01 Japanese History

#10 The Kokufu Culture

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The theme of this time is The Kokufu Culture. What kind of culture flourished during the Heian period?

At the end of the 9th century, as the power of the Tang Dynasty waned, the 260-year-long Tang Dynasty envoys were abolished in 894 at the suggestion of Sugawara-no-Michizane, then a close aide to Emperor Uda.

Sugawara-no-Michizane was a scholarly elite who became the right minister of the Imperial Court. He was loved by the emperor, but due to a conspiracy by the Fujiwara clan, he was moved to Dazaifu, far from the capital, where he died.

The nobles of the Imperial Court feared Michizane’s vengeful ghost and worshipped him as a divine. Today, Michizane is known as the divine of learning.

The Tang Dynasty fell in the early 10th century, and the Song Dynasty unified China. On the Korean peninsula, the Goryeo Dynasty destroyed Silla. Japan did not establish diplomatic relations with the Song or Goryeo.

As exchange with the continent decreased, aristocrats developed a culture that suited the natural features and lifestyle of Japan. This uniquely Japanese culture is called the “Kokufu” culture.

For example, the aristocrats’ residences were built in the shinden-zukuri style, and their clothing became Japanese in style. Picture scrolls were also created to represent stories in Yamato-e style.

Hiragana and katakana, which represent Japanese pronunciations, were created by transforming kanji characters. With the birth of kana characters, people were able to express their thoughts and feelings freely.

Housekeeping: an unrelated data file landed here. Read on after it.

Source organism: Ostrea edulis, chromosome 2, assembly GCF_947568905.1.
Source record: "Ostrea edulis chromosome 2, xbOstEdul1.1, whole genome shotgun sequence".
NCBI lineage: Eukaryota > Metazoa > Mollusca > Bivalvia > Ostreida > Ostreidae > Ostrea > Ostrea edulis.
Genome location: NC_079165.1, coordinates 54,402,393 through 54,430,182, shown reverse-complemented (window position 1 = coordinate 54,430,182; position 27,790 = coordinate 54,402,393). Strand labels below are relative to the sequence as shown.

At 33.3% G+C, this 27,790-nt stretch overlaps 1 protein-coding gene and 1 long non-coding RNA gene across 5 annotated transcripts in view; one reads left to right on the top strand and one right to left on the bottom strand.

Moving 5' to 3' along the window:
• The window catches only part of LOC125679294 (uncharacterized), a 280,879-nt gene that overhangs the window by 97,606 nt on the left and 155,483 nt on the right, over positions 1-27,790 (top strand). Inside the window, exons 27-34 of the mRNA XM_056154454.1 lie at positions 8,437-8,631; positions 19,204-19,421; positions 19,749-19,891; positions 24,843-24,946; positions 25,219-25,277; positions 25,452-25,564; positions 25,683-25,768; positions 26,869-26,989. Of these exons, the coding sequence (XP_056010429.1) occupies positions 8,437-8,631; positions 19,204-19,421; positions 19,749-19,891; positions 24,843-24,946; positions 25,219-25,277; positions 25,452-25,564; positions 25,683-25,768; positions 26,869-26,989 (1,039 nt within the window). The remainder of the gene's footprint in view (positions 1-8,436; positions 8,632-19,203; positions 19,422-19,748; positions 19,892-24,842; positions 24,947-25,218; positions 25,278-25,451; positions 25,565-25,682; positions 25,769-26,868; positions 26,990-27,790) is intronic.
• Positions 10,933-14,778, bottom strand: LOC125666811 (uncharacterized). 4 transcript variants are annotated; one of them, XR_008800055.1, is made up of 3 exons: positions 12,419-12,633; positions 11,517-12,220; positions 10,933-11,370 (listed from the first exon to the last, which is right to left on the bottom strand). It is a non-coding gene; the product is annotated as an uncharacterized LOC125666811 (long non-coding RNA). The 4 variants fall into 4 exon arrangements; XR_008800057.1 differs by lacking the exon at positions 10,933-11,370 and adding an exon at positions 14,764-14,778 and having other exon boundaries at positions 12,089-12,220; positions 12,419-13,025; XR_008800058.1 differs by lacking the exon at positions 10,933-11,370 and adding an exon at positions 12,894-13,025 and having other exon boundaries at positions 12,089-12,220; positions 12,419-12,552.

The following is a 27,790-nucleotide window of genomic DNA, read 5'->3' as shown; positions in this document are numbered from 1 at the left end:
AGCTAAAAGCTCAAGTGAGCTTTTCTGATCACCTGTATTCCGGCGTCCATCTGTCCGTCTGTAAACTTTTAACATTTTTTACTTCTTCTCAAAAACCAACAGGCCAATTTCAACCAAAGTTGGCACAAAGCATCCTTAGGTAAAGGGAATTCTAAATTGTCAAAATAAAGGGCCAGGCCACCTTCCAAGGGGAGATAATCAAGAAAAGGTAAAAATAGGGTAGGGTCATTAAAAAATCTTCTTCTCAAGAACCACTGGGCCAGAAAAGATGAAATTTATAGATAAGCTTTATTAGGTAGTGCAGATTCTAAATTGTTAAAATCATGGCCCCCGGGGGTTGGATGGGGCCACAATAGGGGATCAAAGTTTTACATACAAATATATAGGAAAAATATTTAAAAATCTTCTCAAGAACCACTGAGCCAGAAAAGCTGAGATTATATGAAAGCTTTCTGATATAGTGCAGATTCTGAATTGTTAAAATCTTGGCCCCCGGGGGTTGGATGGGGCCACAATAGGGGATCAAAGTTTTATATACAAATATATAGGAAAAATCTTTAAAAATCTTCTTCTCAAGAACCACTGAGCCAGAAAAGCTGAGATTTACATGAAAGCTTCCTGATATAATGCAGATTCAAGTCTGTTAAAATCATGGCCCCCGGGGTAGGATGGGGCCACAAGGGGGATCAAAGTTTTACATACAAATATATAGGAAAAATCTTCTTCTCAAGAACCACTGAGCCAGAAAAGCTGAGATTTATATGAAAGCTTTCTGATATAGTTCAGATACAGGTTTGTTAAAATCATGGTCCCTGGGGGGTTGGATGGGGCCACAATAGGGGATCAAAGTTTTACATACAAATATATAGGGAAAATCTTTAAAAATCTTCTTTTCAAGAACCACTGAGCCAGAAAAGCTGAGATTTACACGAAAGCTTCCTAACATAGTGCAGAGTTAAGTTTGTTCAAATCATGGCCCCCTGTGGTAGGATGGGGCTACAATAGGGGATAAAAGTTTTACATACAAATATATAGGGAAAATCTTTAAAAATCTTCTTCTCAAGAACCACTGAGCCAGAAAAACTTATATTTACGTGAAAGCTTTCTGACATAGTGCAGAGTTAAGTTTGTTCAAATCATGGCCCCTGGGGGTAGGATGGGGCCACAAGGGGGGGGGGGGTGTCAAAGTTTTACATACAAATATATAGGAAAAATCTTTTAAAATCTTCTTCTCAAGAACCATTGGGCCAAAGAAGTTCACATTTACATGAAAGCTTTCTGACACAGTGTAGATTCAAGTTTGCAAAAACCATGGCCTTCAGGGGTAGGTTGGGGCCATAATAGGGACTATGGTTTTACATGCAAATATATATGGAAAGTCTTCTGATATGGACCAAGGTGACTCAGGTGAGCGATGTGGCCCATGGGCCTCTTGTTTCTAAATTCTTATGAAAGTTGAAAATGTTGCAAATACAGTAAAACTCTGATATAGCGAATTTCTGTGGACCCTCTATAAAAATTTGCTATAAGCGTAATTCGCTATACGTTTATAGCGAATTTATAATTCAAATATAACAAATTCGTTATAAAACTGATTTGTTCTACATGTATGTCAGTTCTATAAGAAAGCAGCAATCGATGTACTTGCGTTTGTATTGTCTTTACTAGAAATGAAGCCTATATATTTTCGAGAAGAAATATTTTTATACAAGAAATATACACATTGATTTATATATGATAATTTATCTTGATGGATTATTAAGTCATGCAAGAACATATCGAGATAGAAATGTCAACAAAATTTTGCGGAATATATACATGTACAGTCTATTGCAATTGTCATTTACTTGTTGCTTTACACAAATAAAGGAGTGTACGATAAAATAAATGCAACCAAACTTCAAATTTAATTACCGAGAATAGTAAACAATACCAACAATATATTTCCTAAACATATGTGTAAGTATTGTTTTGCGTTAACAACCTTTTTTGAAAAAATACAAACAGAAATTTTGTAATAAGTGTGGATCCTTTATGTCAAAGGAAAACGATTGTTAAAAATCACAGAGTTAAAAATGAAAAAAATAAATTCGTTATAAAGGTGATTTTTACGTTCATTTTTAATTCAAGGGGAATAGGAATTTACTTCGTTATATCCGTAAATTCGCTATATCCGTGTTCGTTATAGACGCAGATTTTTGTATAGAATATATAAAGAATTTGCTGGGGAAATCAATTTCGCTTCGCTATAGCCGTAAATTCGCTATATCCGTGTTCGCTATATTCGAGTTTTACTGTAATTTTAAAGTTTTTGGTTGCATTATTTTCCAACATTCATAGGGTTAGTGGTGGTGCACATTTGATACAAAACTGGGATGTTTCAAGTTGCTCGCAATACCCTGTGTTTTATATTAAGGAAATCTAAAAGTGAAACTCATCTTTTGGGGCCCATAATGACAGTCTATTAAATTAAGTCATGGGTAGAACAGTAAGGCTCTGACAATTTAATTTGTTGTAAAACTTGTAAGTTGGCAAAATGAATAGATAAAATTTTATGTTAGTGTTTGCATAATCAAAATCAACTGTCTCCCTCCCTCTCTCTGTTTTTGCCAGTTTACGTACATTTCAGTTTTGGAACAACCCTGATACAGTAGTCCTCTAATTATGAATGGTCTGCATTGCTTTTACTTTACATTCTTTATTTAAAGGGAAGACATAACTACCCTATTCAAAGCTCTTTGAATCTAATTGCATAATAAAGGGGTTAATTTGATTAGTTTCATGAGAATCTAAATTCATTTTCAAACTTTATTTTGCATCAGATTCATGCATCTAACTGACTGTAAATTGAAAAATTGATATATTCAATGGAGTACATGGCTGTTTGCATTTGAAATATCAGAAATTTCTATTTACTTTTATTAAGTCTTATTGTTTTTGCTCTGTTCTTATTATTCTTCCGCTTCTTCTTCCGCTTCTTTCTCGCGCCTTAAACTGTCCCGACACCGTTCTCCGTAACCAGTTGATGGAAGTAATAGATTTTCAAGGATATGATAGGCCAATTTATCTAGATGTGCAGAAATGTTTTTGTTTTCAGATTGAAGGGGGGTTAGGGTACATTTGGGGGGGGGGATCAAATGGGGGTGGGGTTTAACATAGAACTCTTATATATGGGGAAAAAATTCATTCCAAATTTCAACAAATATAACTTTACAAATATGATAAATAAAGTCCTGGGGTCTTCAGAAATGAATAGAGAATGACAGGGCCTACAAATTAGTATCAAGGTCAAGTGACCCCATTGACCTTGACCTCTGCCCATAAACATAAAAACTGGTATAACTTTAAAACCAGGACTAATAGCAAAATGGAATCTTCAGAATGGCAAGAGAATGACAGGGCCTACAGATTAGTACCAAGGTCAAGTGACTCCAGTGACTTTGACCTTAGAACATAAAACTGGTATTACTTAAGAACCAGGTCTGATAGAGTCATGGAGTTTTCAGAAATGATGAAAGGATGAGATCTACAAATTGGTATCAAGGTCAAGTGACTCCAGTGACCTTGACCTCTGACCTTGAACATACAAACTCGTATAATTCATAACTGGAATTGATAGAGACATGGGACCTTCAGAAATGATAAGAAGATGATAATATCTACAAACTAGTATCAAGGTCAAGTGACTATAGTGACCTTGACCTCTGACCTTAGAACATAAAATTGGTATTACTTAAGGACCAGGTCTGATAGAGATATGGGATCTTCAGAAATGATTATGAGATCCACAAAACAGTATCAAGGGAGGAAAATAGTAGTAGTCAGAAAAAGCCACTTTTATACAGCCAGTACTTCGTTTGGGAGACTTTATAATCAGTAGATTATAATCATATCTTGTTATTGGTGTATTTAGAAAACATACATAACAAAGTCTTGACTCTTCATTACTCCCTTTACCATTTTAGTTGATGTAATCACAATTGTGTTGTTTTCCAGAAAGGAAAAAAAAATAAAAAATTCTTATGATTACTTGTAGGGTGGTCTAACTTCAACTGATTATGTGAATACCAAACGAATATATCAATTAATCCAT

Thus, wonderful literature by the women of the court appeared. Murasaki Shikibu wrote “The Tale of Genji,” said to be the world’s oldest full-length novel, and Sei Shonagon wrote her famous essay “The Pillow Book”.

I recommend “Kokin Waka Shu” (The Anthology of Ancient and Modern Japanese Poetry). In its kana preface, Ki-no-Tsurayuki proclaims the excellence of Yamato-uta poetry in beautiful Japanese sentences. Please check it out if you are interested.

During the Heian period, security was poor and social unrest was on the rise. To be reborn in the Pure Land of Ultimate Bliss after death, aristocrats created a statue of Amida Nyorai and built the Amida Hall, where they chanted Buddhist prayers. The Phoenix Hall of Byodoin temple built by Fujiwara-no-Yorimichi in Kyoto is a representative example, which is one of the World Cultural Heritage sites.

Thank you for reading. See you next time.

Let's learn about wonderful history and culture of Japan together!  全国通訳案内士(英語) 英検1級


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